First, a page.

Alternative uses for specialized cooking gadgets

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25 Responses to “Alternative uses for specialized cooking gadgets”

  1. thebarbecuemast says:

    you need to get a wok its good for cooking everything! -except bannana bread

  2. Stefan Jones says:

    How about a slow-cooker technique for making powdered baby?

    • pupdog says:

      Powdered Baby Flesh is an INGREDIENT, people. It’s what you do with it that makes all the difference.

      I personally find it adds a little richness to my French Onion and Baby Soup that you can’t get anywhere else…

  3. suburbanhick says:

    Reminds me of a friend of mine from college who got high one day and somehow figured out how to cook Pillsbury crescents in the only cooking device in her dorm room – a toaster. How she ever got them out once they puffed up is beyond me!

  4. oasisob1 says:

    I’ve used coffee pots to make ramen, boiled eggs, veggies – drip coffee pot for ramen, percolator for everything else.

  5. Pedantic Douchebag says:

    1) Par-fry some hash browns
    2) Press the par-fried hash browns in a waffle iron
    3) Finish frying waffle-shaped hash browns
    4) Presto, waffle fries!

  6. bcsizemo says:

    I would also note that slow cookers or “crockpots” as I call them do vary by manufacture…  Most modern Rival units run hot and will simmer water/broth on low.  I replaced a Rival unit with a Hamilton Beach unit because it would cook a roast in 4-5 hours on low and after 8 there would be no liquid left in the pot.

    • Antinous / Moderator says:

      My Rival cooks hot, too. I only use it for stewish sorts of things, and they are fully cooked in three to four hours.

      • mikedt says:

        Newer models are much hotter that the ones mother used. I got one recently and sent a note to Rival asking about the much higher temperature. Seems that the higher temps is do to a federal regulation to prevent bacterial growth.

        • bcsizemo says:

          Well I suppose all the other crockpot manufactures didn’t get the memo then….   The Hamilton Beach unit I replaced my super hot Rival with can cook a roast for 16 hours on low and not loose any liquid.

    • retchdog says:

      the trick is to get one with an analog dial and set it between “keep warm” and low, or even directly on “keep warm.” the instructions are very clear that you shouldn’t do this because of the danger zone, which always makes me titter because it reminds me of “she-bop.”

      • bcsizemo says:

        All the units I’ve seen or at least had experience with have more of a rotary switch then an analog dial.  My HB unit not has warm/low/high, but there is no inbetweens spaces, there is no way to make a setting called low-ish.

        Honestly if you are going down that route a corded dimmer control unit would work equally as well.  (Might take some playing with to get the temperatures marked like you want, but it’d work.)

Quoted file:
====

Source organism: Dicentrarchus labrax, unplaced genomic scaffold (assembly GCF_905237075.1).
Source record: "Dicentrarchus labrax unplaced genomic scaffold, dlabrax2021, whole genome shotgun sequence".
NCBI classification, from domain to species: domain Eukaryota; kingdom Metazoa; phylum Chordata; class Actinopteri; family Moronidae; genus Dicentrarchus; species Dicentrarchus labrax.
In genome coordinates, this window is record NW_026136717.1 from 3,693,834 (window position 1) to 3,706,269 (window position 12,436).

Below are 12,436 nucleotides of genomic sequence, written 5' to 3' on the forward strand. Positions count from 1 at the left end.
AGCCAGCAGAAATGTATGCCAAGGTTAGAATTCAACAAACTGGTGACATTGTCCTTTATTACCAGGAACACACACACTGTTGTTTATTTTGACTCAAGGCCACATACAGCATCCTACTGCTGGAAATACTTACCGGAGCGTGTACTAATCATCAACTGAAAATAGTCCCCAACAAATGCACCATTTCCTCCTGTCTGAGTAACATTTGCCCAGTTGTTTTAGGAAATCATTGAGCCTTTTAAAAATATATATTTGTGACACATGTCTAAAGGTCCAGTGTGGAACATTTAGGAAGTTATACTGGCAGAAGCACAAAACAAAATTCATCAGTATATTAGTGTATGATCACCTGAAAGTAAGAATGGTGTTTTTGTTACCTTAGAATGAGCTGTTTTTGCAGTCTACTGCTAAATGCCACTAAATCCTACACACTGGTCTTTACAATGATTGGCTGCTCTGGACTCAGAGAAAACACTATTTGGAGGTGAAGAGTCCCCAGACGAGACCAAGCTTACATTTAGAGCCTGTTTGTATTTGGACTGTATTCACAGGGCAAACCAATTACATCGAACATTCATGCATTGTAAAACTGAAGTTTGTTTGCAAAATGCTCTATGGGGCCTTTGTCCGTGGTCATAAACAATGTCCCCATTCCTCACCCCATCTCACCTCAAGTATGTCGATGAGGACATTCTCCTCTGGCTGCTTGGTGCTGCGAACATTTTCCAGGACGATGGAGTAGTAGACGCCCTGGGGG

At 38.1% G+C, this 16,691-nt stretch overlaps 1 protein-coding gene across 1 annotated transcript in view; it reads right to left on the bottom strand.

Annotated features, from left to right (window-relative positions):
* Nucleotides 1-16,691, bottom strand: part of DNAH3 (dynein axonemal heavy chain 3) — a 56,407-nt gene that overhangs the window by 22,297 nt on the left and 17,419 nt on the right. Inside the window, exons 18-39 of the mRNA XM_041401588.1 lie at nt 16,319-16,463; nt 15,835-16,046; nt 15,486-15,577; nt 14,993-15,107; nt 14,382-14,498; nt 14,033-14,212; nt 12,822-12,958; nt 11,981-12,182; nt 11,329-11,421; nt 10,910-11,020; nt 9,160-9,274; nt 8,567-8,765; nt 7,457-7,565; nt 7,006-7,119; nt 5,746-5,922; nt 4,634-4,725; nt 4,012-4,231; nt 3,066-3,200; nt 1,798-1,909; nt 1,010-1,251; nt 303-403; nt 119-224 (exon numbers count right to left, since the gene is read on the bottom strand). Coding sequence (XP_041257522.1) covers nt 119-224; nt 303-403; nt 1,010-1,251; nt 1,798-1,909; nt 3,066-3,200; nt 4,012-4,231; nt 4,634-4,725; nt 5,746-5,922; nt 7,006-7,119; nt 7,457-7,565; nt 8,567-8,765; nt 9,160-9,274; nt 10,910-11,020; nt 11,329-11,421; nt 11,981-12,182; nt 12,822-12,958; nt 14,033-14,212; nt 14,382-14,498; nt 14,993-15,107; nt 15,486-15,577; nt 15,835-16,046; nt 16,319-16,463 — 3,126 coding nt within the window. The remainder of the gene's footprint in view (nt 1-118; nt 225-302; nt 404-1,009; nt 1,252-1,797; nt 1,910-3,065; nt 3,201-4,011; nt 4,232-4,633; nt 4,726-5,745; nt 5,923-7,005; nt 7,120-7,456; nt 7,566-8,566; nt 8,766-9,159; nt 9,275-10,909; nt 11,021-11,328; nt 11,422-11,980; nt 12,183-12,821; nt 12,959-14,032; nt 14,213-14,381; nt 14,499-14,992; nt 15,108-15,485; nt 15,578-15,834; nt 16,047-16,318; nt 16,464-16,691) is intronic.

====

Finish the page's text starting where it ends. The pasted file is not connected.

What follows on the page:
• retchdog says:

          i have a west bend 5 quart and the dial turns smoothly. i suspect it’s just a potentiometer, so it basically is a dimmer. anyway, it has two keep warms, and i’ve noticed that the higher one works well for cooking. in fact, i suspect that the two keep warms are a subtle wink-and-nudge to get around guidelines/restrictions and include a true “low” setting.

        • Antinous / Moderator says:

          My Rival has off/low/high.

  7. Paul Renault says:

    But, but, but… The slow cooker’s slow!  That’s its benefit.

  8. Robert says:

    I’ve repurposed colanders as hats. It’s a glamorous thing to do.

    http://www.freakingnews.com/pictures/66500/Marilyn-Monroe-in-Colander-Hat–66742.jpg

  9. Nylund says:

    I think it’s probably common knowledge, but a really cheap coffee grinder is really great for grinding spices.

  10. aeon says:

    We use a rice cooker for 火锅 (Hot Pot or Steamboat — http://en.wikipedia.org/wiki/Hot_pot). You have to pre-prepare the stock, but the rice cooker keeps it simmering nicely while the other ingredients cook in it.

    • chgoliz says:

      You can also use a fondue pot for Hot Pot.  It’s particularly great if not all of your dinner guests are able to use chopsticks, since fondue forks are part of the package.

  11. sockdoll says:

    Based on his experiences preparing meals in hotel rooms all over the world, movie critic Roger Ebert wrote an entire book on cooking meals in a rice cooker.

    http://www.amazon.com/The-Pot-How-Use-It/dp/0740791427 

  12. Ken Williams says:

    No mention of bacon in the waffle iron?

  13. SamSam says:

    (2) the cooking time should be equal to or shorter than normal

    Trying to make good food: you’re doing it wrong.

    I’m all for reusing single-purpose appliances, but that’s a silly requirement. If you use your slow cooker to cook your meat sous vide, for example, that’s a great non-traditional use for it, and may taste excellent, but it’s not going to be shorter than searing it on the stove, and nor should it be.

  14. Tim Lewallen says:

    You can heat pop tarts on the hot plate portion of a coffee maker (college food).

  15. bolamig says:

    Costco’s Aroma brand $30 rice cooker is incredibly flexible because the “steam” setting cooks anything, for any user-specified amount of time.

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